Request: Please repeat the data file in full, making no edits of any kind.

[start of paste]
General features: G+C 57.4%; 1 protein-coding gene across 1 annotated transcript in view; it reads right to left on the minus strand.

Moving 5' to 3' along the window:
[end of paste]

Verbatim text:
General features: G+C 57.4%; 1 protein-coding gene across 1 annotated transcript in view; it reads right to left on the minus strand.

Moving 5' to 3' along the window: